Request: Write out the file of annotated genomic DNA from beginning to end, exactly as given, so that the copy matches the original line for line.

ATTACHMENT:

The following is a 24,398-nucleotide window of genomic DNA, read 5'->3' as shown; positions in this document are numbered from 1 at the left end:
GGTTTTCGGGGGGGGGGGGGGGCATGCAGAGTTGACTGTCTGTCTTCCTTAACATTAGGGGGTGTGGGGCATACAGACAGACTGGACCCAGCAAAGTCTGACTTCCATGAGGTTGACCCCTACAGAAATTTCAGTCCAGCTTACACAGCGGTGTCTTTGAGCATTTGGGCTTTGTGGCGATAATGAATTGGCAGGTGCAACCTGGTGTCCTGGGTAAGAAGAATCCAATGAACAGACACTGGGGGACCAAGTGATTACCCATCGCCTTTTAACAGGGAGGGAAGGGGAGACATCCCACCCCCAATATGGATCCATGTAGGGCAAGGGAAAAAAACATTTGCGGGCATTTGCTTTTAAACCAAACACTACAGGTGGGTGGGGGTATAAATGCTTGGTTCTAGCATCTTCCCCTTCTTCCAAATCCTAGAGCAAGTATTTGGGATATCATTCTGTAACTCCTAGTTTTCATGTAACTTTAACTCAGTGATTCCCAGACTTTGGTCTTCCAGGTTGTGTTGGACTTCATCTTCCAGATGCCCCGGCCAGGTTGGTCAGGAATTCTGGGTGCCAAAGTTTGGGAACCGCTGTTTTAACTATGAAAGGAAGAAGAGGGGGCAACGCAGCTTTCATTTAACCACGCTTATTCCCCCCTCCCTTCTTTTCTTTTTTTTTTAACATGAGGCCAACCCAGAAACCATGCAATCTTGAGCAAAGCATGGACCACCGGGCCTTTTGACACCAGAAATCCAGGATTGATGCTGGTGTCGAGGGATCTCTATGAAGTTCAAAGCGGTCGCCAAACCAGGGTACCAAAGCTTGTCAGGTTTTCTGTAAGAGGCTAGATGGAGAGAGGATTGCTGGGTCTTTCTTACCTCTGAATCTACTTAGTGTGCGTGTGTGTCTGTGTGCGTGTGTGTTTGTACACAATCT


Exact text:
The following is a 24,398-nucleotide window of genomic DNA, read 5'->3' as shown; positions in this document are numbered from 1 at the left end:
GGTTTTCGGGGGGGGGGGGGGGCATGCAGAGTTGACTGTCTGTCTTCCTTAACATTAGGGGGTGTGGGGCATACAGACAGACTGGACCCAGCAAAGTCTGACTTCCATGAGGTTGACCCCTACAGAAATTTCAGTCCAGCTTACACAGCGGTGTCTTTGAGCATTTGGGCTTTGTGGCGATAATGAATTGGCAGGTGCAACCTGGTGTCCTGGGTAAGAAGAATCCAATGAACAGACACTGGGGGACCAAGTGATTACCCATCGCCTTTTAACAGGGAGGGAAGGGGAGACATCCCACCCCCAATATGGATCCATGTAGGGCAAGGGAAAAAAACATTTGCGGGCATTTGCTTTTAAACCAAACACTACAGGTGGGTGGGGGTATAAATGCTTGGTTCTAGCATCTTCCCCTTCTTCCAAATCCTAGAGCAAGTATTTGGGATATCATTCTGTAACTCCTAGTTTTCATGTAACTTTAACTCAGTGATTCCCAGACTTTGGTCTTCCAGGTTGTGTTGGACTTCATCTTCCAGATGCCCCGGCCAGGTTGGTCAGGAATTCTGGGTGCCAAAGTTTGGGAACCGCTGTTTTAACTATGAAAGGAAGAAGAGGGGGCAACGCAGCTTTCATTTAACCACGCTTATTCCCCCCTCCCTTCTTTTCTTTTTTTTTTAACATGAGGCCAACCCAGAAACCATGCAATCTTGAGCAAAGCATGGACCACCGGGCCTTTTGACACCAGAAATCCAGGATTGATGCTGGTGTCGAGGGATCTCTATGAAGTTCAAAGCGGTCGCCAAACCAGGGTACCAAAGCTTGTCAGGTTTTCTGTAAGAGGCTAGATGGAGAGAGGATTGCTGGGTCTTTCTTACCTCTGAATCTACTTAGTGTGCGTGTGTGTCTGTGTGCGTGTGTGTTTGTACACAATCT